Pirate Bay founder Peter Sunde has revealed that the words of an MPAA lawyer several years ago inspired the creation of the Missionary Church of Kopimism. The Church hit the headlines this week and was met largely by words of tolerance, but a Catholic bishop has just labeled it “farcical” since it has no God. Interestingly, Pirate Party founder Rick Falkvinge mulls the idea that ‘pirate’ communications may now be barred from evidence in court.
On Wednesday it was revealed that after being founded in 2010, The Missionary Church of Kopimism is now formally recognized by the Swedish authorities as an official religion.
The Church’s creator, philosophy student Isak Gerson, told TorrentFreak that he hoped the development would encourage people to be more open about the fact they are practicing Kopimists.
“There’s still a legal stigma around copying for many,” he told us. “A lot of people still worry about going to jail when copying and remixing. I hope in the name of Kopimi that this will change.”
One group that will hope the opposite is true are the long-time Kopimism rivals at the MPAA. But according to The Pirate Bay co-founder Peter Sunde, an employee of the movie industry group actually provided the inspiration for the original Kopimism movement to be transformed into a full-blown religion.
“In an interview in 2007 or 2008 (I believe, not sure about the date) the Swedish lawyer for the MPAA, Monique Wadsted, got a question about her views on the people advocating file sharing,” Sunde explains.
“It’s just a few people, very loud. They’re a cult. They call themselves Kopimists,” Wadsted responded.
Wadsted, who participated in the prosecution during The Pirate Bay trial, had previous experience with cults having represented the Church of Scientology in a copyright case. Little did she know that the seeds of inspiration had just been planted and were about to turn “a cult” into something more.
“It made me think that it might be of benefits to look at what we do as a religious movement,” says Sunde. “One of the fun things working with The Pirate Bay has always been that we’ve started lots of fun crazy projects. Some work, some (most) fail. I started researching what kind of angle it would give us if we registered a religion.”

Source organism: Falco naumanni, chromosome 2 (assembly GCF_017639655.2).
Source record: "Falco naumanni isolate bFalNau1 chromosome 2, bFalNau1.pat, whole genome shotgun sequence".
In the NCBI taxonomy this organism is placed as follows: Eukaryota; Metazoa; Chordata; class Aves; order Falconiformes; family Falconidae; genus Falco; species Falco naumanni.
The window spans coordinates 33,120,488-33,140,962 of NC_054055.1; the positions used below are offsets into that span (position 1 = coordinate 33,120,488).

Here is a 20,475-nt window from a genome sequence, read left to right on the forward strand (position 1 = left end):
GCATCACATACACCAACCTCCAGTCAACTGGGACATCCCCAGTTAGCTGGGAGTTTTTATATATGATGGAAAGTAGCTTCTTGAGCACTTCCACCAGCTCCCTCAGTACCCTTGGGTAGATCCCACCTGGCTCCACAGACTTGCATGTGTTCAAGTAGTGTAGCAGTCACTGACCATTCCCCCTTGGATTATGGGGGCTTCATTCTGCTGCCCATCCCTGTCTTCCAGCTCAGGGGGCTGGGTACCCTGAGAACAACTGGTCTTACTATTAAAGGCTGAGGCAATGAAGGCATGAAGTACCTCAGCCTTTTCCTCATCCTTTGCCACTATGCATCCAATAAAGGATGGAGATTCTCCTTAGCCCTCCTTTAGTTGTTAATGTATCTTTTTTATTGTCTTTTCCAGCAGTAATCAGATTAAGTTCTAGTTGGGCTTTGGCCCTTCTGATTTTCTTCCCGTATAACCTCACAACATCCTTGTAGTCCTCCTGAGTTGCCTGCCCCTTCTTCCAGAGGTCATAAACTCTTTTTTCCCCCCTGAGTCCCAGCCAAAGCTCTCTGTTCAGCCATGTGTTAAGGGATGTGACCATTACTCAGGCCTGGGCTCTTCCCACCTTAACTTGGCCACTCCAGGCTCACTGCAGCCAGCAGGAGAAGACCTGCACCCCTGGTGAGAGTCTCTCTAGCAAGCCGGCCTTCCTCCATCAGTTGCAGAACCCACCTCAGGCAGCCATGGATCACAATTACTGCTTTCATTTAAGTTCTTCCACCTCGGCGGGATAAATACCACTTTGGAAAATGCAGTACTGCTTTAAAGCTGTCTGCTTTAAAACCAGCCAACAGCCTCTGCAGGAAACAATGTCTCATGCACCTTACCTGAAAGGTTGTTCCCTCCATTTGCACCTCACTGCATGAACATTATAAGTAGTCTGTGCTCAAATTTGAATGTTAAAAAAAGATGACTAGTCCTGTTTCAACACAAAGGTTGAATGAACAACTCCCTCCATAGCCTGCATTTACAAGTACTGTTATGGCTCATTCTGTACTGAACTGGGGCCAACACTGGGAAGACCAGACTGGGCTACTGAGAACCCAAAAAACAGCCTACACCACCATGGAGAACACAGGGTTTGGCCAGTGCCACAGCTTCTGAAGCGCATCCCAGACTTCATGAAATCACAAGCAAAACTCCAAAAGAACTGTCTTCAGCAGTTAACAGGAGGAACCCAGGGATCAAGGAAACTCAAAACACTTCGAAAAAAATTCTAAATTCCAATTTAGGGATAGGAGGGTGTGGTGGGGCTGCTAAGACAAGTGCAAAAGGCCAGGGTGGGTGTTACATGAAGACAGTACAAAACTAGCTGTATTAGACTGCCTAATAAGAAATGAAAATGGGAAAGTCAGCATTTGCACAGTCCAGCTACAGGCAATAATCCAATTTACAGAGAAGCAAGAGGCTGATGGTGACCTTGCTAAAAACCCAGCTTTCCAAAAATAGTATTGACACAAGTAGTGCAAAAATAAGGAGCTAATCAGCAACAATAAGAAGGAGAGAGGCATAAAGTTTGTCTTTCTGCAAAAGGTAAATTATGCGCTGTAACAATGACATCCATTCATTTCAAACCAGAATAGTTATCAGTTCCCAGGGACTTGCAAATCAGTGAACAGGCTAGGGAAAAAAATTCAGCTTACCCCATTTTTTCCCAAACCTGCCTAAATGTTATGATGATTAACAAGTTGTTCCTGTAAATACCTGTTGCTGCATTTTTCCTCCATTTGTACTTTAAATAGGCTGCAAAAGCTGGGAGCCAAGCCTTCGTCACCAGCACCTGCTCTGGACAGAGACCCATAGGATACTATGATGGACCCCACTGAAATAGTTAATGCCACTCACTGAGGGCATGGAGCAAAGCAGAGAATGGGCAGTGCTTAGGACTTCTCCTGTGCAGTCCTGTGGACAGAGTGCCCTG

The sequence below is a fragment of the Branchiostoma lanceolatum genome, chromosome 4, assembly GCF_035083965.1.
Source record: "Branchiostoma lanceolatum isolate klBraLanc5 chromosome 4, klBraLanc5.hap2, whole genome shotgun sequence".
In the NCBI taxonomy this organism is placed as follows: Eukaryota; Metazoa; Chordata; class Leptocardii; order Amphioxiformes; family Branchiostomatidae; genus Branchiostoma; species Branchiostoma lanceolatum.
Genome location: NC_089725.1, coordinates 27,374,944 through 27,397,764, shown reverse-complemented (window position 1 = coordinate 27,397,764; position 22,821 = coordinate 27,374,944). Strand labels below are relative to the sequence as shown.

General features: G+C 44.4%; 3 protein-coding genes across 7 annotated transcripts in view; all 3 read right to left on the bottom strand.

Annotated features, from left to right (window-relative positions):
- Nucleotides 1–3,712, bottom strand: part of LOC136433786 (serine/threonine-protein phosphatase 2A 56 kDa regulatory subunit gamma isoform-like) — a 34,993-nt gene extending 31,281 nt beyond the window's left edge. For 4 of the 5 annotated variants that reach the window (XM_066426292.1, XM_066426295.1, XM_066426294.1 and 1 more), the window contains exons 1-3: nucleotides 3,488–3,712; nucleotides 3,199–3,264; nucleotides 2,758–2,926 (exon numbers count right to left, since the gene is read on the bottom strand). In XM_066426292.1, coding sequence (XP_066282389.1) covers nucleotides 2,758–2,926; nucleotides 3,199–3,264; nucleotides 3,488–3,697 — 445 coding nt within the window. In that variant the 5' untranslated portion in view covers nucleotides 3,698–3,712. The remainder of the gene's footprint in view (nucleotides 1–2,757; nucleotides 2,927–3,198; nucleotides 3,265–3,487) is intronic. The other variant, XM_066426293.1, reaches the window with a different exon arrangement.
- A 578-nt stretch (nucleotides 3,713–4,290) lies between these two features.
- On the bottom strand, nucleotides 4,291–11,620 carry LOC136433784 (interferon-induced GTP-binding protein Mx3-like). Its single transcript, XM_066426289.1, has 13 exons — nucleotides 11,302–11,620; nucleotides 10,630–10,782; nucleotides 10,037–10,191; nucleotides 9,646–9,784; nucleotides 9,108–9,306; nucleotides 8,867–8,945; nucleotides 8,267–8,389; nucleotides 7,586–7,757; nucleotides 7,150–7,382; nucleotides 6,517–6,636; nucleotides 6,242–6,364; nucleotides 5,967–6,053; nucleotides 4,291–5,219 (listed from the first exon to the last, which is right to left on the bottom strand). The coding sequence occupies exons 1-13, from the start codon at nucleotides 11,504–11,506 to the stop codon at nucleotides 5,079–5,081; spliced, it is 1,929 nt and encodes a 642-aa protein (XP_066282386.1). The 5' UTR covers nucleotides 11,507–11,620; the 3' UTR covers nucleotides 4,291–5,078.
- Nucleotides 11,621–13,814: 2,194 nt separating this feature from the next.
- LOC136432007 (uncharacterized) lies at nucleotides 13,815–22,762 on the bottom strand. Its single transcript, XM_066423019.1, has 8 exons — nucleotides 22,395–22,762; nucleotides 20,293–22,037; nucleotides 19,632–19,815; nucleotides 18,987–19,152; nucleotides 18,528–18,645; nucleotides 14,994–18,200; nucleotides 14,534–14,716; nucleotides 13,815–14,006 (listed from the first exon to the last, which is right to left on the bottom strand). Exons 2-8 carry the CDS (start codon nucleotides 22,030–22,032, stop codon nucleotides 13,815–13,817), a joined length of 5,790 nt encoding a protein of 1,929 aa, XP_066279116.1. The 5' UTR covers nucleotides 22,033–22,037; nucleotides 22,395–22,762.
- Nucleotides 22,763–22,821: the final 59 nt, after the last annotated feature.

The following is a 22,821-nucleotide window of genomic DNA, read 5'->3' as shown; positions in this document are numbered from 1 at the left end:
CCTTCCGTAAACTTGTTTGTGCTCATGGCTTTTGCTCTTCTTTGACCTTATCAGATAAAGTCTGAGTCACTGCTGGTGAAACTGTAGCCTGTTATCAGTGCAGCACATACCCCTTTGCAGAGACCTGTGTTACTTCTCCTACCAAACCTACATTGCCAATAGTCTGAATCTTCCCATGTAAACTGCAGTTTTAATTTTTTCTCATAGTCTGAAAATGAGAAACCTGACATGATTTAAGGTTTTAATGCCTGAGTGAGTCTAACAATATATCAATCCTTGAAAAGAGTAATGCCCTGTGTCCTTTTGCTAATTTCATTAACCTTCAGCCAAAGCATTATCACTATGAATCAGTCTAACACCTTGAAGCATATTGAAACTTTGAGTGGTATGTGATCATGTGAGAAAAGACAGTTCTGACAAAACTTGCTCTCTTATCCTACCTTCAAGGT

Interestingly, Sunde says that in Sweden its possible for anyone to create a religion as long as they’re organized – the actual content of a religion is not examined. But it was the fact that religions enjoy more protection than political groups that piqued Sunde’s interest most.
Nevertheless, several years passed before the idea for a copying church were turned into reality by Isak Gerson, who at just 19-years-old has already gained more exposure for his new faith than many other religions achieve in a lifetime. Even the Catholic church have noticed but perhaps unsurprisingly, they’re not impressed.
“It’s crazy and seems like a send up of religion, a send up of copyright and a send up of the government to register such a body as religious,” says Bishop Peter Ingham, head of the Catholic Diocese of Wollongong in Australia.
“There should be some measuring stick against what you call religion,” he said. “In my mind, if religion has nothing to do with God — or what people perceive to be God — then it’s a sham. It looks like it’s just a way of getting around the law of piracy and copyright. How could a religion promote illegal activity?”
The Missionary Church of Kopimism has no requirements for its congregation to break the law, but Pirate Party founder Rick Falkvinge does raise an interesting issue – that of religious confession.
“Conversations with preachers of official religions acting on official duty are privileged conversations, meaning they can’t be eavesdropped on or forced as evidence; a priest can even go to jail for inadvertently disclosing something that was said under the privileged conversation of confession,” he explains.
“In the case of this religion, the preachers are defined as the ones facilitating holy copying (and remixing). Translated to nerdspeak, that means the communications between operators of trackers/hubs and the people who partake in the sacrament of copying now carries confessional status, by and large making it illegal and impossible to collect as evidence in a trial,” Falkvinge continues.
“That brings a whole boatload of interesting legal ramifications with regards to evidence collection and trying to persecute the worshipers of holy copying and remixing, doesn’t it?”